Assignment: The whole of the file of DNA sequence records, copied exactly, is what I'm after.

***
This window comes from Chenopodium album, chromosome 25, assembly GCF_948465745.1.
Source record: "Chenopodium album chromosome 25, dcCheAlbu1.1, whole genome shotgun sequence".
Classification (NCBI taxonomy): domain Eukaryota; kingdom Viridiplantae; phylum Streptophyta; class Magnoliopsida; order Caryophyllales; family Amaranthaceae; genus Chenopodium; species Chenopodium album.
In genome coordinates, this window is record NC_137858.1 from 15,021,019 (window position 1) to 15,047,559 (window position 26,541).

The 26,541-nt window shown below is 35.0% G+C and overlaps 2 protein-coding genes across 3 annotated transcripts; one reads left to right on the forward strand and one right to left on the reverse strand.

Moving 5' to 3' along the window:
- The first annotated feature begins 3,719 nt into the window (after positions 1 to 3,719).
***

This window comes from Chenopodium album, chromosome 25, assembly GCF_948465745.1.
Source record: "Chenopodium album chromosome 25, dcCheAlbu1.1, whole genome shotgun sequence".
Classification (NCBI taxonomy): domain Eukaryota; kingdom Viridiplantae; phylum Streptophyta; class Magnoliopsida; order Caryophyllales; family Amaranthaceae; genus Chenopodium; species Chenopodium album.
In genome coordinates, this window is record NC_137858.1 from 15,021,019 (window position 1) to 15,047,559 (window position 26,541).

The 26,541-nt window shown below is 35.0% G+C and overlaps 2 protein-coding genes across 3 annotated transcripts; one reads left to right on the forward strand and one right to left on the reverse strand.

Moving 5' to 3' along the window:
- The first annotated feature begins 3,719 nt into the window (after positions 1 to 3,719).